Drinking alcohol often dries out the skin, as well as dilating the blood vessels, meaning eczema becomes more red, itchier and uncomfortable.
- has a dehydrating effect on the body generally, but also on the skin, which is already an issue in eczema sufferers
- dilates blood vessels making the skin itchier, drier, more inflamed and more uncomfortable
- depletes stores of nutrients, such as B-complex vitamins, and blocks the action of vital vitamin C.
- introduces substances that can trigger inflammation such as sugar and wheat and which worsens eczema
- can damage the liver which makes it harder for the body with an impaired immune system to process allergens, leading to more frequent flare-ups
- makes it harder for the skin to regenerate and repair itself, accelerating ‘ageing’ and skin damage and making eczema flares more frequent and harder to heal from
- can led to poor decision-making over health (ie what you eat, how you manage your emollients etc)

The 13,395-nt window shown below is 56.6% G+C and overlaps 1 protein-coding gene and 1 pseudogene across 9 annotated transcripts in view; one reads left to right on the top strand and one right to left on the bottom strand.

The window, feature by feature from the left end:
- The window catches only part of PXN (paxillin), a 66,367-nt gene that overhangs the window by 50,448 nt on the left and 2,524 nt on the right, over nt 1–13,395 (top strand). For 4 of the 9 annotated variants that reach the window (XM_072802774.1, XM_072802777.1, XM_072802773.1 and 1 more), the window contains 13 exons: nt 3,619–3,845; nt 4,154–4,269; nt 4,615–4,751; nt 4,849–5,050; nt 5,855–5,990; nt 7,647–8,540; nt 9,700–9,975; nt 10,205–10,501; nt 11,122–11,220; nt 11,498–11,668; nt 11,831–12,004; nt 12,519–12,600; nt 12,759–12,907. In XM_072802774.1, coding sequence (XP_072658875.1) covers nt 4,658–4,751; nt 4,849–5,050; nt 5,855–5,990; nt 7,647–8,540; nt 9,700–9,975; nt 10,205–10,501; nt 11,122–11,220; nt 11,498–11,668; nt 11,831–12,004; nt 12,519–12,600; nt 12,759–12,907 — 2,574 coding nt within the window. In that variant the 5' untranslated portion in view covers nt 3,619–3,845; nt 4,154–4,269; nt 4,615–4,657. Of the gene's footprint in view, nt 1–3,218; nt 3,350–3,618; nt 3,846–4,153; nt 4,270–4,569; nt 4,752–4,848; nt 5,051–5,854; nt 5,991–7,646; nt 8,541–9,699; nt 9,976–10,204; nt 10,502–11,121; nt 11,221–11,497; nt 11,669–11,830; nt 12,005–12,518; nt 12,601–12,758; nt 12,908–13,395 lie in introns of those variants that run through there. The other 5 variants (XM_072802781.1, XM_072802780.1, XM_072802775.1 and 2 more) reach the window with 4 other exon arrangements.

In conclusion, how likely alcohol is to trigger flares is dependent on how often you drink and how well your eczema is managed when you do. If your general health is good, despite being prone to eczema, one drink may not have much of an effect. However, it may be that an evening out drinking will leave skin inflamed and dry, and will trigger a itchy flare-up that lasts for a few days.
In the worst case scenario, frequent excessive drinking can have a dramatic effect on how well your eczema is managed; it can lead to long-term nutritional deficiencies, poorer skin resilience and health, and disrupt the careful skincare routine needed to manage your eczema.